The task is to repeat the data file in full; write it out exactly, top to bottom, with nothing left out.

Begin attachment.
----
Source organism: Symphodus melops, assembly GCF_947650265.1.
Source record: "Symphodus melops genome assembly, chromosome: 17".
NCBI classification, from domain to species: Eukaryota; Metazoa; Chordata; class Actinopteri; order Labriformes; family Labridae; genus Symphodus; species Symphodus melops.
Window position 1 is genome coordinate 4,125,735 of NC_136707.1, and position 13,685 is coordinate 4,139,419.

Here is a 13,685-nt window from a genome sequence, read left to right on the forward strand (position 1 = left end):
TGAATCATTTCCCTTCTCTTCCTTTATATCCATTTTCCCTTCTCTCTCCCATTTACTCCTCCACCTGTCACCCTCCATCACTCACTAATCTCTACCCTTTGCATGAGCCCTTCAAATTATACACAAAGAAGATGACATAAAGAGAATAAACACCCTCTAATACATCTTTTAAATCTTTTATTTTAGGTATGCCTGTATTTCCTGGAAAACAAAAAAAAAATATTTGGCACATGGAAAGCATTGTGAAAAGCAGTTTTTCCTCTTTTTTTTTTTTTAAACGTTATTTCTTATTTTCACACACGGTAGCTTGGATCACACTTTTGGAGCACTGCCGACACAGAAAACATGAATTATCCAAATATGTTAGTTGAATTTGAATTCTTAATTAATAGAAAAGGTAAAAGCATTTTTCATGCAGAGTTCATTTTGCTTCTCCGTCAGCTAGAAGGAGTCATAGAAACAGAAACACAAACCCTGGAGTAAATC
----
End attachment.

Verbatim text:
Source organism: Symphodus melops, assembly GCF_947650265.1.
Source record: "Symphodus melops genome assembly, chromosome: 17".
NCBI classification, from domain to species: Eukaryota; Metazoa; Chordata; class Actinopteri; order Labriformes; family Labridae; genus Symphodus; species Symphodus melops.
Window position 1 is genome coordinate 4,125,735 of NC_136707.1, and position 13,685 is coordinate 4,139,419.

Here is a 13,685-nt window from a genome sequence, read left to right on the forward strand (position 1 = left end):
TGAATCATTTCCCTTCTCTTCCTTTATATCCATTTTCCCTTCTCTCTCCCATTTACTCCTCCACCTGTCACCCTCCATCACTCACTAATCTCTACCCTTTGCATGAGCCCTTCAAATTATACACAAAGAAGATGACATAAAGAGAATAAACACCCTCTAATACATCTTTTAAATCTTTTATTTTAGGTATGCCTGTATTTCCTGGAAAACAAAAAAAAAATATTTGGCACATGGAAAGCATTGTGAAAAGCAGTTTTTCCTCTTTTTTTTTTTTTAAACGTTATTTCTTATTTTCACACACGGTAGCTTGGATCACACTTTTGGAGCACTGCCGACACAGAAAACATGAATTATCCAAATATGTTAGTTGAATTTGAATTCTTAATTAATAGAAAAGGTAAAAGCATTTTTCATGCAGAGTTCATTTTGCTTCTCCGTCAGCTAGAAGGAGTCATAGAAACAGAAACACAAACCCTGGAGTAAATC